The Potential Risks Of Taking A Shower Or Washing Dishes During A ThunderstormSave for later:
Have your parents or grandparents ever told you it’s not safe to take a bath, shower, or do the dishes during a thunderstorm? Although this may sound like an old wives’ tale, they gave you this warning for a reason. Metallic plumbing pipes (like in your sinks, showers, etc.) are all conductors of electricity. And during a storm, tap water is a pipe’s best friend.
Although pure, distilled water isn’t a very good electricity conductor, the dissolved ions in tap water make it a perfect one. “It would be dangerous to be washing your hands or washing dishes [during a thunderstorm],” explains John Jensenius, a lightning safety specialist for the National Weather Service. “Just avoid those any time you hear thunder. If you’re at all connected to … anything that plugs into the wall, which could be, for example, a dishwasher or a washing machine that’s plugged into the wall or also has connections to plumbing, that becomes dangerous,” he continues.
You may be reading this thinking, “Well, my plumbing pipes are plastic – I’m safe.” However, this isn’t the case. While they do offer a small amount of protection, it’s the water running through the pipes that can still conduct electricity. Jensenius explains that even puddles outside during a storm can electrocute someone standing nearby if lightning strikes in the area.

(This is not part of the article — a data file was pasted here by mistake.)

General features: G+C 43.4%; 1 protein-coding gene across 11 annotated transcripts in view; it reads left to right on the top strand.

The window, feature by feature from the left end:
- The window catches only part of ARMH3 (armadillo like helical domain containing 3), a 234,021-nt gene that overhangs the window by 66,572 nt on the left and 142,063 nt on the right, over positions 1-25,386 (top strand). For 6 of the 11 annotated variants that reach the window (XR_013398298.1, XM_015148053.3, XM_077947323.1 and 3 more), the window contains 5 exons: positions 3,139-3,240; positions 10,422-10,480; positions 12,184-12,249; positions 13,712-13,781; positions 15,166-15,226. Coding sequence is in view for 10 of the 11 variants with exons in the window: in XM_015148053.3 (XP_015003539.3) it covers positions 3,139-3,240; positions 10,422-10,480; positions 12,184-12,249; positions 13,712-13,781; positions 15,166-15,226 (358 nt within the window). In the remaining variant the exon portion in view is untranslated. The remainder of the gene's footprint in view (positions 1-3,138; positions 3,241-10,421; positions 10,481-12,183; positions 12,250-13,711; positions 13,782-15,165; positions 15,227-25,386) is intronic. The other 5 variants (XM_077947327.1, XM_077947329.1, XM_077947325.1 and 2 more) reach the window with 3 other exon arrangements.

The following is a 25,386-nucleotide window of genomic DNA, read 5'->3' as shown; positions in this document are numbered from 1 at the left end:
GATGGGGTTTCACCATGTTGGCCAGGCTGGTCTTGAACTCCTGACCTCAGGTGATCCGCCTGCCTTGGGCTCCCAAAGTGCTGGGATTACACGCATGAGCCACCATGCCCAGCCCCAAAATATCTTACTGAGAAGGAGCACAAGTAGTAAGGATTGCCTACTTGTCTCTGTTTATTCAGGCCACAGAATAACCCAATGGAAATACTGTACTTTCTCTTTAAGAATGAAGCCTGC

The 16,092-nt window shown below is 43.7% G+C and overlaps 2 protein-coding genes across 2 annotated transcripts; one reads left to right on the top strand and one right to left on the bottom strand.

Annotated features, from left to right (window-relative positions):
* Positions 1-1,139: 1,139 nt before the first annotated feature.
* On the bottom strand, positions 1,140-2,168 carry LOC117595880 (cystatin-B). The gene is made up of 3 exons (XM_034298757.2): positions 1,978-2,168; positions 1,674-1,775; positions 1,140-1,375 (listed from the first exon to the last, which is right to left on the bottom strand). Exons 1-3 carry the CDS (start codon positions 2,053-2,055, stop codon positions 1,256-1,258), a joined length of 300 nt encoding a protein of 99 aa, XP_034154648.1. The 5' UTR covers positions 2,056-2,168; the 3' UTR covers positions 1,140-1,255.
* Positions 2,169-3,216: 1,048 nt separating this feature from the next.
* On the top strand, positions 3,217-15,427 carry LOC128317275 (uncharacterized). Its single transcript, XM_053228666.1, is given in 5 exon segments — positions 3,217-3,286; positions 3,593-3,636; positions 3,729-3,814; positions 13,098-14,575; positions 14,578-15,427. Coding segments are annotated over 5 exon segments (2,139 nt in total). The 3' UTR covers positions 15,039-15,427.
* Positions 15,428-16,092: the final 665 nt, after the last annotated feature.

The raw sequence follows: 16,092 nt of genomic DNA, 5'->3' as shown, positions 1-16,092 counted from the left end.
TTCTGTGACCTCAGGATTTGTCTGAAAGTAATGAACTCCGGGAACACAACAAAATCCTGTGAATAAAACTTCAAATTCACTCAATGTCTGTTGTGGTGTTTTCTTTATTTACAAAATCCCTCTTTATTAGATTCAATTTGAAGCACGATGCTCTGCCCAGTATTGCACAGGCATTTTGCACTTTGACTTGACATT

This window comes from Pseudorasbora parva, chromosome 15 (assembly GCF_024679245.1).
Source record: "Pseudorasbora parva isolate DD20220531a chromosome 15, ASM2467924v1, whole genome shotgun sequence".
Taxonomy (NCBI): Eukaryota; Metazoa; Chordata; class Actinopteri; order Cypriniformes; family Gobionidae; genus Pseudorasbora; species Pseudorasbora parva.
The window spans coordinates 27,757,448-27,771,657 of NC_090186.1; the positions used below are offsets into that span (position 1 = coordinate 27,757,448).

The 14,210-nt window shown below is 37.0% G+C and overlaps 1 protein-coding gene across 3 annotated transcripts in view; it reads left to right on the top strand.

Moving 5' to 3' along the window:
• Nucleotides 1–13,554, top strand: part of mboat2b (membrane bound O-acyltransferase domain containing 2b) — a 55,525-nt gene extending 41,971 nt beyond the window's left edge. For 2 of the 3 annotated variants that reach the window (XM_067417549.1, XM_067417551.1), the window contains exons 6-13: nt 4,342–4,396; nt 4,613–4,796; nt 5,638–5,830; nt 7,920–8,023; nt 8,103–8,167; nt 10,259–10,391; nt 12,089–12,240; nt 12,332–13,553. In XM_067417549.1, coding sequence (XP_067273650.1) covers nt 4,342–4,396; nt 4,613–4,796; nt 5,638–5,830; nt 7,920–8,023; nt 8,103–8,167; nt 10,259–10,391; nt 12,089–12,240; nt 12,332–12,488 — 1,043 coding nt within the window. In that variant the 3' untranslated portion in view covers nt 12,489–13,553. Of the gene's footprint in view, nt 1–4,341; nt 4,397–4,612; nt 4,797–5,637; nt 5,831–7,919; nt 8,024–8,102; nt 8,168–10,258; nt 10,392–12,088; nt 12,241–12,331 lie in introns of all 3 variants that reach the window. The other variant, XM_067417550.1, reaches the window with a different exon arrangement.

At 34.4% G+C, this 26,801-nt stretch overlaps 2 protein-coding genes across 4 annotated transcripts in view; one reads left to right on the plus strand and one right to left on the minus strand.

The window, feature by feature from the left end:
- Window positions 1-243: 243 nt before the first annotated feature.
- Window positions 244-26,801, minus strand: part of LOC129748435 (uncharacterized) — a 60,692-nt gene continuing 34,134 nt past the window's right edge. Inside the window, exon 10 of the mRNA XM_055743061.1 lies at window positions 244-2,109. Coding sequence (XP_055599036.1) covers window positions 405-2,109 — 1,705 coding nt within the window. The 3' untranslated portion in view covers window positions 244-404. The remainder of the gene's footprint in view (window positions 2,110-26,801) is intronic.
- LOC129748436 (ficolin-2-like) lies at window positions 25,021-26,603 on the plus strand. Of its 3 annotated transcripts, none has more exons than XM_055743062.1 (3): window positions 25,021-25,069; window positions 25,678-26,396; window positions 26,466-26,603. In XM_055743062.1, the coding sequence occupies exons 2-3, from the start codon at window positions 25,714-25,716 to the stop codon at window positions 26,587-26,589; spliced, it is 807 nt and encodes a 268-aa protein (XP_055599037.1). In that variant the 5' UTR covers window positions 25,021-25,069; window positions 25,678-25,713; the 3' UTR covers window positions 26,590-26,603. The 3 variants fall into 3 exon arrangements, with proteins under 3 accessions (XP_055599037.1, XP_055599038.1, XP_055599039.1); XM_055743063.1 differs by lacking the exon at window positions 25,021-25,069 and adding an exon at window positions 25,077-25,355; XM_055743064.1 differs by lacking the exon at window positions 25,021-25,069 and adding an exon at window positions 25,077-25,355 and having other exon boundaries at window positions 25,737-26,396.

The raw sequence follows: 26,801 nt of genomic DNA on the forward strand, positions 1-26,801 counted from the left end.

Being struck by lightning is rare, but it doesn’t mean it can’t happen. If you’re outdoors when a thunderstorm hits, try to make your way indoors as quickly as possible. If you’re in the water, seek land immediately. If finding shelter indoors isn’t possible, seek low ground. Lightning strikes at the highest point, so avoid hills, elevated surfaces, and open spaces. Keep a distance from tall objects including stand-alone trees, flagpoles, telephone poles, and fences. All of these structures can act as lightning rods and increase your chances of being struck.
When you make your way indoors, stay away from anything connected to pipes (sinks, bathtubs, showers, etc.). Avoid using running water and anything connected to electrical outlets. Hang tight until the storm passes, and remember – it’s always a good idea to wait at least 30 minutes from the time the storm has ended before going back outside. Now that you know these important lightning tips, you’ll be better equipped to protect yourself and your family!